Op-Ed: Continuing Trump’s pretext to block asylum claims, Biden defies the law and good politics
The so-called Title 42 border closure, which uses the COVID-19 pandemic to justify immediate expulsion or deportation of people fleeing persecution and torture, has always been heartless and illegal. So why is the Biden administration indefinitely continuing this most egregious and unlawful of Trump’s immigration policies? Recent reports confirm that it’s in part because the White House doesn’t want the political repercussions of ending it.
That craven position would be a flimsy defense in court. It’s also simply bad politics.
Biden continues to be accused of advocating open borders. It is likely that nothing he can do will placate those who supported Trump’s anti-immigrant policies. On the other hand, recent polling shows that a majority of Americans believe “immigration is a good thing” for the country, and American support for resettlement of Afghan refugees was at 81% in August. It is not necessarily true that harsh immigration policies are winning strategies.
Even if it were politically expedient to keep the border closed to those seeking safety, turning away these individuals without any opportunity to apply for protection is a violation of U.S. law, as well as of international treaties to which the U.S. is a party. The pretext of Title 42 does not make our actions any less a violation of law. This point was made quite clear by Harold Koh, a senior State Department legal advisor and former dean of Yale Law School, who has served in four presidential administrations. In a stern rebuke, Koh wrote that the use of Title 42 was “illegal” and “inhumane,” inconsistent with American values and not worthy of the Biden administration.
Just as the Trump administration invoked it in March 2020, and the Centers for Disease Control and Prevention announced this summer that it would continue, the Biden administration could revoke Title 42 now, permitting asylum applications again in compliance with our legal obligations.
This misuse of Title 42 authority, a public health law, was the brainchild of former President Trump’s senior advisor Stephen Miller. Evidently not satisfied with the administration’s brutal “Remain in Mexico” policy, which forced asylum seekers to await their hearings in Mexico, once COVID-19 struck Miller decided the pandemic could be used as a pretext to close the border, denying migrants the right to even seek asylum. Officials at the CDC maintained that this measure was not justified by public health considerations and only acceded as a result of sustained White House pressure.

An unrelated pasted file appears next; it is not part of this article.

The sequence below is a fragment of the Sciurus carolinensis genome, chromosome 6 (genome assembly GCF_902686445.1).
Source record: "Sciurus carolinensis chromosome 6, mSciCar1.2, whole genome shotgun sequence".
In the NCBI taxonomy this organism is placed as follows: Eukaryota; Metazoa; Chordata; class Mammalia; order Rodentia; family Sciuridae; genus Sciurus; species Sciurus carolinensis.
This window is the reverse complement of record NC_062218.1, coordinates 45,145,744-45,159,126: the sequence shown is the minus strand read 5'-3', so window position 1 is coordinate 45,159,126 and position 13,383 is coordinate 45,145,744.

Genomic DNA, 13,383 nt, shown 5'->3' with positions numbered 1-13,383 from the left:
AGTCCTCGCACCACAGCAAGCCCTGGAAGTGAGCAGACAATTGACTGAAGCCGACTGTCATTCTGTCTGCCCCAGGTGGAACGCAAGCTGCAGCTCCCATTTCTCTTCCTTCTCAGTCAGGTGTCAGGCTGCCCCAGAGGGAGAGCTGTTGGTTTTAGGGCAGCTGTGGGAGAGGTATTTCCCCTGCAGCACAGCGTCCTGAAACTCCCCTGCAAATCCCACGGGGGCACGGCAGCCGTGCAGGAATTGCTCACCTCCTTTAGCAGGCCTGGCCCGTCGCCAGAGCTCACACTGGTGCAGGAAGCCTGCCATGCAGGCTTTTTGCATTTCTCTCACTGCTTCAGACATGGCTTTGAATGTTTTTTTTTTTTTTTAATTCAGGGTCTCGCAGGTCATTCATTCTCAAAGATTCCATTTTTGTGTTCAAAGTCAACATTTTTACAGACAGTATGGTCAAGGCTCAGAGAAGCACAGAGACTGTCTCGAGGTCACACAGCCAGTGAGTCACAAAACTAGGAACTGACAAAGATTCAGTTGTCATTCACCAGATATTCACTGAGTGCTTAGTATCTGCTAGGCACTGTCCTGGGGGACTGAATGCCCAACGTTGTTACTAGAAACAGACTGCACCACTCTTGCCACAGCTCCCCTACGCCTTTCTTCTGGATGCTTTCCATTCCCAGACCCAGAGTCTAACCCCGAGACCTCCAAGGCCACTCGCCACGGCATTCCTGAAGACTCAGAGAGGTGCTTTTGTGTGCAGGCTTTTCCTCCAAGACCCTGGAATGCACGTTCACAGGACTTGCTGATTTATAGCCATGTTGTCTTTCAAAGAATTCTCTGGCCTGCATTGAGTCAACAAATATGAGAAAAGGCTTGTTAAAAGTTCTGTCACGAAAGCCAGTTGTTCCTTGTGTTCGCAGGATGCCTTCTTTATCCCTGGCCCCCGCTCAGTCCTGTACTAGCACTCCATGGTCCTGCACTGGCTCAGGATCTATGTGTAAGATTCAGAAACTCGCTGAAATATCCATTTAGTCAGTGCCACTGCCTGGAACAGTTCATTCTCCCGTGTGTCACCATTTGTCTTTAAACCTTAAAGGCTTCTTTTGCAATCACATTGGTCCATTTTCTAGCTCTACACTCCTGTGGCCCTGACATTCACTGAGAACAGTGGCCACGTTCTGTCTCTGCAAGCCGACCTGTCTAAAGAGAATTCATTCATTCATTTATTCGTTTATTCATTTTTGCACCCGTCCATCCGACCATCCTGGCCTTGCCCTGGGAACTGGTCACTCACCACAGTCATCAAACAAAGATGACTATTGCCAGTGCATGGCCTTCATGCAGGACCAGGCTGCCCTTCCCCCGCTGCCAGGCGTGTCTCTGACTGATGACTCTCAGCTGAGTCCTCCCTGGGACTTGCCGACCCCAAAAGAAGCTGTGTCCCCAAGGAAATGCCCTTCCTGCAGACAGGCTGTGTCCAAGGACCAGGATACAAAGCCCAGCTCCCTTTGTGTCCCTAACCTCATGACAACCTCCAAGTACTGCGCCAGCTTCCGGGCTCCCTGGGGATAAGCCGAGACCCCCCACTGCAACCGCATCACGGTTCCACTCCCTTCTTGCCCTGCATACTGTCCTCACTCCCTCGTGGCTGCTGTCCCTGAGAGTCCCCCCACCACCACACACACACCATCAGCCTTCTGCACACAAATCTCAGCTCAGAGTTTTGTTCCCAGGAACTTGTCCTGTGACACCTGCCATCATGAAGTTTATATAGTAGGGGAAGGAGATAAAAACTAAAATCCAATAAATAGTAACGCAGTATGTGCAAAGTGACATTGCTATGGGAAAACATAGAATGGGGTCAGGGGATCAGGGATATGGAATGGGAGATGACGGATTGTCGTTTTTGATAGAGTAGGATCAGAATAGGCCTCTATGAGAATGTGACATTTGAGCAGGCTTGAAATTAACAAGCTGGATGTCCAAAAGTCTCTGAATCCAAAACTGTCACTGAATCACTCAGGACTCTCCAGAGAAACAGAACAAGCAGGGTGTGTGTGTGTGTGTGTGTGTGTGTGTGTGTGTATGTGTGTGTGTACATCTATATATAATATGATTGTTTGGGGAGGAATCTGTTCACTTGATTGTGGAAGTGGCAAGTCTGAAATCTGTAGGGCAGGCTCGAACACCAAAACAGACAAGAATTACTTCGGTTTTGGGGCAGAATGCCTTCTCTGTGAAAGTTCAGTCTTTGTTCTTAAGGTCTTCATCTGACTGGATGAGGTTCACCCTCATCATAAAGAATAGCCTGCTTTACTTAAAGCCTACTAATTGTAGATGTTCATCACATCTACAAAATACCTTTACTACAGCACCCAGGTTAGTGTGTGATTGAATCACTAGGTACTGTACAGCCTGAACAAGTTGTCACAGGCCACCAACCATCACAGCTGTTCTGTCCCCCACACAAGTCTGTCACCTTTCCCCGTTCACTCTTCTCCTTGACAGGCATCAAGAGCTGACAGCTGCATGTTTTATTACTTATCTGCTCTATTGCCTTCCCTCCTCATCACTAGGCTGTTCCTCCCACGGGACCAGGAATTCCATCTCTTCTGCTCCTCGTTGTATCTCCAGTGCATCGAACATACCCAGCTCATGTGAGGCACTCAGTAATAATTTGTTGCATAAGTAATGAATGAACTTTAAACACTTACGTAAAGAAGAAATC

The Title 42 policy has resulted in untold suffering. People refused entry are either expelled to Mexico, where they face kidnapping, rape and other brutal assaults, or they are forcibly returned to their home countries — regardless of the human rights violations they may encounter there. Since September, thousands of Haitians have been deported despite the U.S. government’s acknowledgement that Haiti is “grappling with a deteriorating political crisis, violence, and a staggering increase in human rights abuses.” The kidnapping for ransom of American missionaries in October highlighted the acute dangers that persist in the island nation.
Biden’s failure to roll back Title 42 policy has received sharp criticism from the U.N. High Commissioner for Refugees, members of Congress, faith-based communities, and refugee advocates. Through it all, the Biden administration has defended Title 42 as a necessary public health measure in a time of COVID-19. This is the same claim the Trump administration made, which has been roundly debunked, including by CDC officials. Leading public health experts have called for an end to the border closure and provided detailed guidance for measures the administration could undertake to ensure community health and safety while admitting asylum seekers.
President Biden has repeatedly articulated the centrality of human rights to his administration, and the importance of American values, including respecting the rule of law. Actions speak louder than words, and this stated commitment simply cannot be squared with a policy that denies protection to desperate individuals fleeing grave violence. It is past time to put an end to the use of Title 42, and to restore asylum as required by domestic and international law.
Karen Musalo is a law professor and the founding director of the Center for Gender and Refugee Studies at UC Hastings College of the Law. She is also lead co-author of “Refugee Law and Policy: A Comparative and International Approach.”
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